The U.S. House censured Democratic Representative Charles Rangel of New York for ethics violations, including soliciting donations for an academic center bearing his name and failing to fully pay his income taxes.
The vote was 333-79. Under the censure, Rangel stood on the House floor as Speaker Nancy Pelosi, a California Democrat, read the resolution outlining his violations.
A censure is a blemish on Rangel’s 40-year record in the House, though it won’t keep him from continuing to serve. He was re-elected Nov. 2 to a 21st term, winning 80 percent of the vote in his Harlem-based district.
After Pelosi read the censure, Rangel told the chamber that “even though it’s painful to accept the vote,” he is satisfied he had proven that “at no time did it enter my mind to enrich myself.”
“I know in my heart I am not going to be judged by this Congress, but I am going to be judged by my life, my activities, my contributions,” he said in a brief floor speech. “Compared to where I’ve been,” he said, referring to his injuries in battle during the Korean War, “I haven’t had a bad day since,”
Rangel, 80, is the first House member censured since 1983, when the sanction was applied to Representatives Gerry Studds, a Massachusetts Democrat, and Daniel Crane, an Illinois Republican, for sexual misconduct with House pages.
In comments to his colleagues before the censure vote today, Rangel apologized for putting the House in an “awkward position.” He said that he had made mistakes and deserved to be sanctioned, though he believed that censure was too harsh.
“I have made serious mistakes,” Rangel said. “I brought it on myself. But I still believe this body has to be guided by fairness.”
Ethics committee chairwoman Zoe Lofgren, a California Democrat, praised Rangel’s four decades of service in the House and his military service in Korea.
“Nothing will diminish his service to our country,” Lofgren said on the House floor. “But that service does not change the fact that Representative Rangel violated laws.”
The ethics committee -- formally known as the Committee on Standards of Official Conduct -- voted Nov. 18 to recommend that Rangel be censured and directed him to pay back taxes on rental income from his villa in the Dominican Republic.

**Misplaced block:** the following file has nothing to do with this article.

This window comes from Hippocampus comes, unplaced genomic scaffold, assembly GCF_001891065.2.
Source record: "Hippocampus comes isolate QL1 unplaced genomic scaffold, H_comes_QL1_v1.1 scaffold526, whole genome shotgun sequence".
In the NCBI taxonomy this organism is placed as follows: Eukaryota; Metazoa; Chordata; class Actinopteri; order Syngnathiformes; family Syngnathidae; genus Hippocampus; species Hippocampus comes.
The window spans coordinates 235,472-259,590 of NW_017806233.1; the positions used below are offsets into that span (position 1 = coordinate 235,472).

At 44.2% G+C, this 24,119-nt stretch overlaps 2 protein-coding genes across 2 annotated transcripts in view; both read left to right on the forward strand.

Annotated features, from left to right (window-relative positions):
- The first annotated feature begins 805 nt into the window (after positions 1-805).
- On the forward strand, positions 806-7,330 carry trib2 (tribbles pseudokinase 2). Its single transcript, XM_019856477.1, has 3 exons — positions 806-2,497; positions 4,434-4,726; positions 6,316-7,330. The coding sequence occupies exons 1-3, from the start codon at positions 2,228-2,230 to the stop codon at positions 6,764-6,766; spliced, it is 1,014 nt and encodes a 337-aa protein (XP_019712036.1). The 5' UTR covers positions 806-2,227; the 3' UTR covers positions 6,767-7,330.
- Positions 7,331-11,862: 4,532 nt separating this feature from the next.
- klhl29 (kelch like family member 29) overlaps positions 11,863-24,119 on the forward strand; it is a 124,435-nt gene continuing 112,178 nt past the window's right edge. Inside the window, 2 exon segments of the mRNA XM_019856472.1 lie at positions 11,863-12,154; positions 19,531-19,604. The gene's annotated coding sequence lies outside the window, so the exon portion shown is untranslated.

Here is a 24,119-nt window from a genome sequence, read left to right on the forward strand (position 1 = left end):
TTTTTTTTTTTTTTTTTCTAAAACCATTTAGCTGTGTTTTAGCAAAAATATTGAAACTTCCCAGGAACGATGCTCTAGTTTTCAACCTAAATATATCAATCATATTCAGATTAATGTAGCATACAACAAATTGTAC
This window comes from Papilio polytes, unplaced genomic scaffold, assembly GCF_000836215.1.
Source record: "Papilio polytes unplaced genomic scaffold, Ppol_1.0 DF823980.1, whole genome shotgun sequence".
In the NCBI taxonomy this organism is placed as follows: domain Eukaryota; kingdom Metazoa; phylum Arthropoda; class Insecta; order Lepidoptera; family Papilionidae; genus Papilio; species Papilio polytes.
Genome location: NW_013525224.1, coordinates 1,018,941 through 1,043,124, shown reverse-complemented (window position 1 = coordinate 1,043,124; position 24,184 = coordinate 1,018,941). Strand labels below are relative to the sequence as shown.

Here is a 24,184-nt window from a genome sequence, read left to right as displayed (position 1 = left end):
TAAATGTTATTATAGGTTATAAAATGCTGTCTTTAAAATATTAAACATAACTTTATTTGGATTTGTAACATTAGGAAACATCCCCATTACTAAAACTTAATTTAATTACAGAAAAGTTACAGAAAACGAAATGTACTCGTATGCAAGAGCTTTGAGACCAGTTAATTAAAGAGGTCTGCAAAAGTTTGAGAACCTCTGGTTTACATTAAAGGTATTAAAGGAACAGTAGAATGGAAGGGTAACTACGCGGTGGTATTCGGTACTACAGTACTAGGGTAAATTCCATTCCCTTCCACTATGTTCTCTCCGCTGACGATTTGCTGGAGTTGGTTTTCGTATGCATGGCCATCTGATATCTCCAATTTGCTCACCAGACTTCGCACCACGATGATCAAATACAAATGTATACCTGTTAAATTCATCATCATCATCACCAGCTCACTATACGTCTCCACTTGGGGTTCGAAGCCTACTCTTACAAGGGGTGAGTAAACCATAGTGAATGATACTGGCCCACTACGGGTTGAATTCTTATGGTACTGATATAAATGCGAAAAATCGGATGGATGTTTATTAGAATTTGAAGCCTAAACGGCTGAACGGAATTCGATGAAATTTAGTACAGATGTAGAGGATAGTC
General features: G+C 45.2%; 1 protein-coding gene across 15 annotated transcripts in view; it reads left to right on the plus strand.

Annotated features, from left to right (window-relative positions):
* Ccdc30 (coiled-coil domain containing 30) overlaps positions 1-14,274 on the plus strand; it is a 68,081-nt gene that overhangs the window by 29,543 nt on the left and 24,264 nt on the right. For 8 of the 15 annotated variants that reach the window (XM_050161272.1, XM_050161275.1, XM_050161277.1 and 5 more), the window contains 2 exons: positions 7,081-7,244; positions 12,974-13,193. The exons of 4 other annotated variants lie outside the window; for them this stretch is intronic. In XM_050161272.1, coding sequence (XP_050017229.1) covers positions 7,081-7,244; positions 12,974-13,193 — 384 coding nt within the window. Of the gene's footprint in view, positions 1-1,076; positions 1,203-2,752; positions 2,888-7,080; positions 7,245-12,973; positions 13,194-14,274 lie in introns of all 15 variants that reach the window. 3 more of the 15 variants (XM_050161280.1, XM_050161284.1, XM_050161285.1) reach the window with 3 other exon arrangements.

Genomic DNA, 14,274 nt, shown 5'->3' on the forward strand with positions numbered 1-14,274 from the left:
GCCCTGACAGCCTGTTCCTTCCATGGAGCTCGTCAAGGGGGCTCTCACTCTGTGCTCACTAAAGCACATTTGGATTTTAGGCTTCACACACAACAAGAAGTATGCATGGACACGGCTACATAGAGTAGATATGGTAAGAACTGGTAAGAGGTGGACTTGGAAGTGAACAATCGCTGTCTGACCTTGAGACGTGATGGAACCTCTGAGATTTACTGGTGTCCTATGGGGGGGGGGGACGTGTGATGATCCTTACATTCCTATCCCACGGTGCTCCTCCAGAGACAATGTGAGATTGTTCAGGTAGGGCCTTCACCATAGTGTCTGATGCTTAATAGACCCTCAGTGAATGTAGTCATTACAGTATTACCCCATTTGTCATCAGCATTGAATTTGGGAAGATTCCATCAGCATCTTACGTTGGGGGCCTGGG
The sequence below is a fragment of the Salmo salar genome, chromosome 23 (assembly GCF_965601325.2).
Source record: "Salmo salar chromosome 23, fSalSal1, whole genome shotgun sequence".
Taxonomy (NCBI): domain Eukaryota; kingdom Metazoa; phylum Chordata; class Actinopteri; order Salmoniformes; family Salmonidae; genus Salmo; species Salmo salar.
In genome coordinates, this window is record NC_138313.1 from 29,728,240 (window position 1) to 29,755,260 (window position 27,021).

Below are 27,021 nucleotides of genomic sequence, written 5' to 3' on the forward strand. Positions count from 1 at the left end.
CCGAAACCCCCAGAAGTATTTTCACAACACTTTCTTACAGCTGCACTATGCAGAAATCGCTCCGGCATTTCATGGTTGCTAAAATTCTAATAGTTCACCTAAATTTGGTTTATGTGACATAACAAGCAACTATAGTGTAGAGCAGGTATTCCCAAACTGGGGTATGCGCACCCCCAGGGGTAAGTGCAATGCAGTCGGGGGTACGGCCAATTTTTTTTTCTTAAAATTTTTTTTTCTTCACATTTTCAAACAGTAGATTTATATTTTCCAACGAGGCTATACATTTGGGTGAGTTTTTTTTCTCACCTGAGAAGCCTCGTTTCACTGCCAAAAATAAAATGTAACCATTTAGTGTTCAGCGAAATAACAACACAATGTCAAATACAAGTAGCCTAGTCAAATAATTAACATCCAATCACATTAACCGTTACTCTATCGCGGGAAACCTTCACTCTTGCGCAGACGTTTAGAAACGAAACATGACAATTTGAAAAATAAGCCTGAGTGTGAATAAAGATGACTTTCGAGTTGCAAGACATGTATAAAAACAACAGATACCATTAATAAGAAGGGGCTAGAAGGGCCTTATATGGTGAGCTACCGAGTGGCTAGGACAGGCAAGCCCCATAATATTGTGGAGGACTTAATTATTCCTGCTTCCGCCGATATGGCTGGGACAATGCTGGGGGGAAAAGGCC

An ethics subcommittee found that Rangel committed 11 violations of House rules by using congressional stationery and staff to seek donations for an academic center named for him at City College of New York, by filing erroneous financial-disclosure statements, failing to pay taxes for 17 years on rental income, and by using a rent-controlled apartment as a campaign office.
The violations were committed “on a continuous and prolonged basis” and warranted “a strong congressional response rebuking his behavior,” the full committee said in a report to the House on Nov. 30.
Some lawmakers urged the lesser penalty of a reprimand for their colleague, arguing that censuring him was unprecedented.
“If expulsion is the equivalent of the death penalty, censure is life imprisonment,” said Representative Peter King, a New York Republican. “Why today are we being asked to reverse 200 years of tradition?”
“Censure is not an appropriate sanction in this case,” said Representative Bobby Scott, a Virginia Democrat.
A motion to reprimand Rangel failed, 267-146.
At a news conference following the vote, Rangel said that members were concerned about the response from their constituents if they voted for a lesser penalty.
“We do know this is a political body,” he said. “I am satisfied members voted their districts.”
A member of the ethics committee said censure was the proper punishment.
“Public office is a public trust,” said Representative Michael McCaul, a Texas Republican. “Mr. Rangel violated that trust.”
During the ethics committee proceedings last month, Rangel argued that he did “nothing corrupt” and didn’t profit from his actions. He gave up the chairmanship of the House Ways and Means Committee in March after the ethics panel said he had broken House rules by accepting corporate-sponsored travel.
Rangel boycotted the subcommittee hearing on his case after it denied his request for a postponement because he lacked a lawyer. He said he needed time to set up a legal defense fund and raise money to pay an attorney. Rangel said he has spent about $2 million on legal fees before the hearing and couldn’t afford to pay more now.
Rangel won his House seat in 1970 after he defeated Representative Adam Clayton Powell Jr. in that year’s Democratic primary. Powell, first elected in 1944, was expelled from the House in 1967 for reasons that included misuse of chamber funds. He won a special election later that year and ultimately was re-seated.